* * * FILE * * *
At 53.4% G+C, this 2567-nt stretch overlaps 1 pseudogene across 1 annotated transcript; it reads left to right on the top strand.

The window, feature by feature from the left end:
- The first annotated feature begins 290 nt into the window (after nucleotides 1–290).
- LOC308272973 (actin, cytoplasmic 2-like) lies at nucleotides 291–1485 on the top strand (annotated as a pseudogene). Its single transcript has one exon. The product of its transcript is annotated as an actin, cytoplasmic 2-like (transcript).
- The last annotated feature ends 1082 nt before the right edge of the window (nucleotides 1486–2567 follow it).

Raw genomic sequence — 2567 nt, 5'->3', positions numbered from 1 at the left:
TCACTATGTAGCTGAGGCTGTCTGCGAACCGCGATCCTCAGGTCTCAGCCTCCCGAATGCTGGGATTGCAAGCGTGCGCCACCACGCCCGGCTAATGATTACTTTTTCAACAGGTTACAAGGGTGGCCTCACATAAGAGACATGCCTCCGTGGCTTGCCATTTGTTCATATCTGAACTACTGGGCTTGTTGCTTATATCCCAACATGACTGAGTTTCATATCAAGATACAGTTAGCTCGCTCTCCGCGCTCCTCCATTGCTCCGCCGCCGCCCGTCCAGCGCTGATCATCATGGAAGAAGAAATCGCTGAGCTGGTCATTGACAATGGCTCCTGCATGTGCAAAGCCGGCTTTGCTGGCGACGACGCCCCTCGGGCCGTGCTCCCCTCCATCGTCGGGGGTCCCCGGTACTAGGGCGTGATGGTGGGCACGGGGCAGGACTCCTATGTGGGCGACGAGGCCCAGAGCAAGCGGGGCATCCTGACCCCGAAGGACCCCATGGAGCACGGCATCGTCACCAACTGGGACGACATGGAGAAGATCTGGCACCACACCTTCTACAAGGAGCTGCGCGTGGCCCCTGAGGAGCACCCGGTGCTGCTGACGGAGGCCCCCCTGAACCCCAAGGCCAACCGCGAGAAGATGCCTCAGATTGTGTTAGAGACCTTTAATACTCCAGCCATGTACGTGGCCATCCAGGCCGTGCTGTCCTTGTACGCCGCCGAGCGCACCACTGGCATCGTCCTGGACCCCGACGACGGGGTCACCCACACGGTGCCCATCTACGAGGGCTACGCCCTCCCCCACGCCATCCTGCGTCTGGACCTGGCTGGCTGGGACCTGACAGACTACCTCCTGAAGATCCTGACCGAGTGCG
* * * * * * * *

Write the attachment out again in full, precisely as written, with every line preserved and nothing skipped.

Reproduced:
At 53.4% G+C, this 2567-nt stretch overlaps 1 pseudogene across 1 annotated transcript; it reads left to right on the top strand.

The window, feature by feature from the left end:
- The first annotated feature begins 290 nt into the window (after nucleotides 1–290).
- LOC308272973 (actin, cytoplasmic 2-like) lies at nucleotides 291–1485 on the top strand (annotated as a pseudogene). Its single transcript has one exon. The product of its transcript is annotated as an actin, cytoplasmic 2-like (transcript).
- The last annotated feature ends 1082 nt before the right edge of the window (nucleotides 1486–2567 follow it).

Raw genomic sequence — 2567 nt, 5'->3', positions numbered from 1 at the left:
TCACTATGTAGCTGAGGCTGTCTGCGAACCGCGATCCTCAGGTCTCAGCCTCCCGAATGCTGGGATTGCAAGCGTGCGCCACCACGCCCGGCTAATGATTACTTTTTCAACAGGTTACAAGGGTGGCCTCACATAAGAGACATGCCTCCGTGGCTTGCCATTTGTTCATATCTGAACTACTGGGCTTGTTGCTTATATCCCAACATGACTGAGTTTCATATCAAGATACAGTTAGCTCGCTCTCCGCGCTCCTCCATTGCTCCGCCGCCGCCCGTCCAGCGCTGATCATCATGGAAGAAGAAATCGCTGAGCTGGTCATTGACAATGGCTCCTGCATGTGCAAAGCCGGCTTTGCTGGCGACGACGCCCCTCGGGCCGTGCTCCCCTCCATCGTCGGGGGTCCCCGGTACTAGGGCGTGATGGTGGGCACGGGGCAGGACTCCTATGTGGGCGACGAGGCCCAGAGCAAGCGGGGCATCCTGACCCCGAAGGACCCCATGGAGCACGGCATCGTCACCAACTGGGACGACATGGAGAAGATCTGGCACCACACCTTCTACAAGGAGCTGCGCGTGGCCCCTGAGGAGCACCCGGTGCTGCTGACGGAGGCCCCCCTGAACCCCAAGGCCAACCGCGAGAAGATGCCTCAGATTGTGTTAGAGACCTTTAATACTCCAGCCATGTACGTGGCCATCCAGGCCGTGCTGTCCTTGTACGCCGCCGAGCGCACCACTGGCATCGTCCTGGACCCCGACGACGGGGTCACCCACACGGTGCCCATCTACGAGGGCTACGCCCTCCCCCACGCCATCCTGCGTCTGGACCTGGCTGGCTGGGACCTGACAGACTACCTCCTGAAGATCCTGACCGAGTGCG